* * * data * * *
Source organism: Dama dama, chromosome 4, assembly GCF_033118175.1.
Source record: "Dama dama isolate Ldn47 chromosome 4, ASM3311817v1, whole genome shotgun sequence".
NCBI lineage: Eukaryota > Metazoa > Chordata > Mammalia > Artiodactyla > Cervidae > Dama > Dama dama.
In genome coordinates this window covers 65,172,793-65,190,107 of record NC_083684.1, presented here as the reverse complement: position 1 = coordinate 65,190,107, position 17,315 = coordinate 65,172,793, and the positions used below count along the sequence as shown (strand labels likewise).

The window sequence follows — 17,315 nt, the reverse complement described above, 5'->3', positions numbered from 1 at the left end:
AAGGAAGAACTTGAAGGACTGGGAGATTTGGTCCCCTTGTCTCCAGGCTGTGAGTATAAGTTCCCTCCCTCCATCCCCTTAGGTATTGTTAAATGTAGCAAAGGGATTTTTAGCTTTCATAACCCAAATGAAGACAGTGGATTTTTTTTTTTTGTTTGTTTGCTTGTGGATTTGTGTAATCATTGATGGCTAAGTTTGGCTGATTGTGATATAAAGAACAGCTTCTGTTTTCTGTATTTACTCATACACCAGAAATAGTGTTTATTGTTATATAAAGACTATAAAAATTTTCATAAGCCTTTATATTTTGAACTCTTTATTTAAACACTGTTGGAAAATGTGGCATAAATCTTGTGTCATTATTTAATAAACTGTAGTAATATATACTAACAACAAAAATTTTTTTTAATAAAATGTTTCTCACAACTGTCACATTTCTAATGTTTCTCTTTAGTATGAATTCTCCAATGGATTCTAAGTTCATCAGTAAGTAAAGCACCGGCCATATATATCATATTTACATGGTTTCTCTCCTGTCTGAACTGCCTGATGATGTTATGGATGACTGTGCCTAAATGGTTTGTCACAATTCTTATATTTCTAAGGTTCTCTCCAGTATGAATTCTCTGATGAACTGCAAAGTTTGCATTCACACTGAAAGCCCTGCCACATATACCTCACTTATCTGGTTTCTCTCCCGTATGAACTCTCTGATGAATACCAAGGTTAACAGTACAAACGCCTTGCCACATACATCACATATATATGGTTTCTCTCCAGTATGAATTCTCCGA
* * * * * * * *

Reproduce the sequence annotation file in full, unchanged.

Source organism: Dama dama, chromosome 4, assembly GCF_033118175.1.
Source record: "Dama dama isolate Ldn47 chromosome 4, ASM3311817v1, whole genome shotgun sequence".
NCBI lineage: Eukaryota > Metazoa > Chordata > Mammalia > Artiodactyla > Cervidae > Dama > Dama dama.
In genome coordinates this window covers 65,172,793-65,190,107 of record NC_083684.1, presented here as the reverse complement: position 1 = coordinate 65,190,107, position 17,315 = coordinate 65,172,793, and the positions used below count along the sequence as shown (strand labels likewise).

The window sequence follows — 17,315 nt, the reverse complement described above, 5'->3', positions numbered from 1 at the left end:
AAGGAAGAACTTGAAGGACTGGGAGATTTGGTCCCCTTGTCTCCAGGCTGTGAGTATAAGTTCCCTCCCTCCATCCCCTTAGGTATTGTTAAATGTAGCAAAGGGATTTTTAGCTTTCATAACCCAAATGAAGACAGTGGATTTTTTTTTTTTGTTTGTTTGCTTGTGGATTTGTGTAATCATTGATGGCTAAGTTTGGCTGATTGTGATATAAAGAACAGCTTCTGTTTTCTGTATTTACTCATACACCAGAAATAGTGTTTATTGTTATATAAAGACTATAAAAATTTTCATAAGCCTTTATATTTTGAACTCTTTATTTAAACACTGTTGGAAAATGTGGCATAAATCTTGTGTCATTATTTAATAAACTGTAGTAATATATACTAACAACAAAAATTTTTTTTAATAAAATGTTTCTCACAACTGTCACATTTCTAATGTTTCTCTTTAGTATGAATTCTCCAATGGATTCTAAGTTCATCAGTAAGTAAAGCACCGGCCATATATATCATATTTACATGGTTTCTCTCCTGTCTGAACTGCCTGATGATGTTATGGATGACTGTGCCTAAATGGTTTGTCACAATTCTTATATTTCTAAGGTTCTCTCCAGTATGAATTCTCTGATGAACTGCAAAGTTTGCATTCACACTGAAAGCCCTGCCACATATACCTCACTTATCTGGTTTCTCTCCCGTATGAACTCTCTGATGAATACCAAGGTTAACAGTACAAACGCCTTGCCACATACATCACATATATATGGTTTCTCTCCAGTATGAATTCTCCGA